Because if there’s a gap between what the senior leadership wants to do and the gap there is that middle management middle executive layer. If they’re not on a board with these things, either because they view it as a fear of change, they have reverse incentives that because them to look at things from their own personal perspective, their own personal financial perspective, and say, “This actually isn’t aligned with what you’ve told me to go out and do, and what you’ve gold me on for the year or for the quarter or whatever.”
So yeah, you’ve got to be able to overcome the cultural aspects of it, the fear of change, but you also have to go in and make sure that your incentive programs are actually incentivizing people to make the changes and it’s not going to cost them a whole bunch of money or cost them a promotion or whatever if they get behind the change.
And I’ve seen this happen over and over and over again at organizations and everybody’s scratching their head like, “Well, the individual contributors and the first line managers, man, they seem to be really engaged. The senior executive team seems to be really engaged,” but nobody’s actually gone back and looked and said, “What are, have I really incentivized people to make this change, to go through this digital transformation exercise.”
And again, if you don’t have those layers of management, all on the same page, you can get yourself into a lot of trouble. And it’s very, very difficult to garner support for really taking it through to its natural conclusion.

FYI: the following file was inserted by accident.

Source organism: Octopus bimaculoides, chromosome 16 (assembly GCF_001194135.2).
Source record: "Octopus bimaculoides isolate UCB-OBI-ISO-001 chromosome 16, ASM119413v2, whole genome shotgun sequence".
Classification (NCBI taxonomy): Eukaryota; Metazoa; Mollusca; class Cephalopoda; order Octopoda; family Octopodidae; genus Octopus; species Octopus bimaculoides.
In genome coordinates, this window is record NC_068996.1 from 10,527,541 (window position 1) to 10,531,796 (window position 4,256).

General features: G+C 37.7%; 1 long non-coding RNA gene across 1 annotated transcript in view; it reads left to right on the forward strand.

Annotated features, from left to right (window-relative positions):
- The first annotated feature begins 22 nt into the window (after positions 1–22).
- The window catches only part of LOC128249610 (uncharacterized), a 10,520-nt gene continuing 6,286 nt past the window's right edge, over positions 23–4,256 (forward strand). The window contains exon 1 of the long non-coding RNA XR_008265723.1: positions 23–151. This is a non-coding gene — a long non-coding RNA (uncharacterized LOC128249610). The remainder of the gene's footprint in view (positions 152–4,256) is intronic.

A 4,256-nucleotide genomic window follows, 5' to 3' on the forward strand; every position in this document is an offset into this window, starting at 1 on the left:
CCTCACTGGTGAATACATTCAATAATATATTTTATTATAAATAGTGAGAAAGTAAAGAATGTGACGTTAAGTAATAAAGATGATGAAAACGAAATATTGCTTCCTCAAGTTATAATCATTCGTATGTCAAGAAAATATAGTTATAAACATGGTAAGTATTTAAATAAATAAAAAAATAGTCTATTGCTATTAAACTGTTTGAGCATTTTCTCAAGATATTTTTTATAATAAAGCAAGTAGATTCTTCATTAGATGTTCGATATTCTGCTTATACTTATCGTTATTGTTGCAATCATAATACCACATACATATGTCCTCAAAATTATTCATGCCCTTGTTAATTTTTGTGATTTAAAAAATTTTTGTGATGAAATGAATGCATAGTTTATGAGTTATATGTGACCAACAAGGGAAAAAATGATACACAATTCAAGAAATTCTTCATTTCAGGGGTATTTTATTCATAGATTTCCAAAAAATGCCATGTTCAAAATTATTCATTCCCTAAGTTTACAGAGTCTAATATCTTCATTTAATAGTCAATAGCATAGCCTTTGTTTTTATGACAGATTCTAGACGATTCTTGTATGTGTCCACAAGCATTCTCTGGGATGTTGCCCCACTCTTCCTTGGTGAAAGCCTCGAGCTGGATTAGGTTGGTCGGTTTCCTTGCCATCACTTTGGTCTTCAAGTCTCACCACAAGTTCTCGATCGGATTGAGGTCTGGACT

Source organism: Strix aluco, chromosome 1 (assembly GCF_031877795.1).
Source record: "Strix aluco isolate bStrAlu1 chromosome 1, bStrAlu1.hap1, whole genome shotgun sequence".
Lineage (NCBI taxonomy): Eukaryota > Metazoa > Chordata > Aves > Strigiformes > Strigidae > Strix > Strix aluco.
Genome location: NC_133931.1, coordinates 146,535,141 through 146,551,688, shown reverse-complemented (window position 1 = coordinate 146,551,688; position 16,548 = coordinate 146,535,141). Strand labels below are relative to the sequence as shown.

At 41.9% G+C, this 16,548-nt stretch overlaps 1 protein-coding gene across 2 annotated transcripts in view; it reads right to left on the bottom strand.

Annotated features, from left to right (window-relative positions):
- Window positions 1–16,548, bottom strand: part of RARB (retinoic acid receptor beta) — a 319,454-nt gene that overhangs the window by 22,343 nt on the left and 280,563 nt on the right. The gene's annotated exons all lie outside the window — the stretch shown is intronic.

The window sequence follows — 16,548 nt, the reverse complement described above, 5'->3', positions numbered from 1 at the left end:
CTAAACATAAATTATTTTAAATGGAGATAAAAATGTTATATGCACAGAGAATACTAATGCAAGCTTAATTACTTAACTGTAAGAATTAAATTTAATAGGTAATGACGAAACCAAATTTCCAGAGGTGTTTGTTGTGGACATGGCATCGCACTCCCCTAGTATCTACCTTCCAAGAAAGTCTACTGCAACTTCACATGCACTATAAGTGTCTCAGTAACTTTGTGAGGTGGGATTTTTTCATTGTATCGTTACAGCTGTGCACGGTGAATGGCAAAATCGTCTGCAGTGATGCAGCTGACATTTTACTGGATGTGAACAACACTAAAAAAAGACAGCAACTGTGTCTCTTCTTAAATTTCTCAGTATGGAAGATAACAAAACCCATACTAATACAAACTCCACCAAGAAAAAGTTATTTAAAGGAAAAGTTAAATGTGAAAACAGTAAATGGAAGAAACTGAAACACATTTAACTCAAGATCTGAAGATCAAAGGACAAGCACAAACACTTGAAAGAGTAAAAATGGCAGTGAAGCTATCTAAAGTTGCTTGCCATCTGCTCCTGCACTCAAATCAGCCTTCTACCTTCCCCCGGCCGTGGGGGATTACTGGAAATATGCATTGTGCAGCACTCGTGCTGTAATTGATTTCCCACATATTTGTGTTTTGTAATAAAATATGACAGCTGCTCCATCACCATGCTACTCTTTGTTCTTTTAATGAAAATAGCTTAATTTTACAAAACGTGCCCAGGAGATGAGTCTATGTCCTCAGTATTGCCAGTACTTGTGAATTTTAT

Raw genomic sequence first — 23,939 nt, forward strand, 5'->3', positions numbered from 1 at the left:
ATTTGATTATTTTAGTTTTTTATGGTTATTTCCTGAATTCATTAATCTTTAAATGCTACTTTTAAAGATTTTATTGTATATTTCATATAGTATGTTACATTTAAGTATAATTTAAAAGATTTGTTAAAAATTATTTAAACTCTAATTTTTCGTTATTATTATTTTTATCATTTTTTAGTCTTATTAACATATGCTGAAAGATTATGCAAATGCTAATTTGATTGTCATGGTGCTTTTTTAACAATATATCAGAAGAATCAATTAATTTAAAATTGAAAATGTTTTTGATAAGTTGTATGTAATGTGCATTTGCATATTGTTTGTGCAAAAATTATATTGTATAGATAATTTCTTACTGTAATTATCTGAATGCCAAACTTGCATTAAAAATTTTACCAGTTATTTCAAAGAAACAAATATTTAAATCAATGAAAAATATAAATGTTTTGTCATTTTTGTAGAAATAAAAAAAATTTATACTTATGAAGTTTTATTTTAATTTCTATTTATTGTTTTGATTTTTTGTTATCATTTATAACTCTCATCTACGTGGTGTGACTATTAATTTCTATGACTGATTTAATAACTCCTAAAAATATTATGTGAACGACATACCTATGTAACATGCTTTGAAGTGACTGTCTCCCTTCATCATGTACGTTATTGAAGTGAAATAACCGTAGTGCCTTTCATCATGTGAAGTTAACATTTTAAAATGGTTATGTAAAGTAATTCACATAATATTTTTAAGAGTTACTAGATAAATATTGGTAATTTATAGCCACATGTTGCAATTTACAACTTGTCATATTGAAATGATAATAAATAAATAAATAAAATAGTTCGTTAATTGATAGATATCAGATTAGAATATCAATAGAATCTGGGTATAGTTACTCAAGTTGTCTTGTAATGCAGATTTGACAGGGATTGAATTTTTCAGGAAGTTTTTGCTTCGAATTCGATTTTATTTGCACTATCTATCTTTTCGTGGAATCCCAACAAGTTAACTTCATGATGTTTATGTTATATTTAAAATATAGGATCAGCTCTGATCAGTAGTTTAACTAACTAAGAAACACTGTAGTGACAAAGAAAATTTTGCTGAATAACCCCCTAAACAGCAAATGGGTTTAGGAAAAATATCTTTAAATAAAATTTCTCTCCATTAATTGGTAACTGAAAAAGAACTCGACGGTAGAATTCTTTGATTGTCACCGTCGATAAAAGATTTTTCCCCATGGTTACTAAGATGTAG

Okay. So how does a company like Adaptigent? I’m thinking about this here you all, you’re sitting essentially on the outside. I mean, before there is a deal you’ve described everything that you’ve literally just described this to be the case. And I can envision you and Adaptigent watching this thing go awry with misinformation and incentives not aligned.
And yet you have a software potentially can help these companies. I mean, how does a software company navigate this without being, not apathetic, but just say, “Hey, look, we’ve got a product that can solve your problems. Once you all get your act together then, and or if you get your act together, then we can be really helpful.”
How do you stand to watch this as the president of this company, when you see what’s happening in the organization and you know that obviously it’s going to affect your company, but it’s also going to affect theirs.
Well we see it a lot of times in the sales cycle you’re always going to when you, when you try to sell a complex product or a sophisticated product to a large enterprise there’s always different various factions and some of them are supporters, some of them are detractors.
So I think it actually starts in the sales process itself, right? We try to identify your champions that are in the account that are really focused on making this happen, making it work, then there’s going to be people that are neutral that say, “Yeah, okay, whatever one way or the other.” And then you try to find the detractors that say, “Nah, this is a terrible idea. Whatever happens to be.”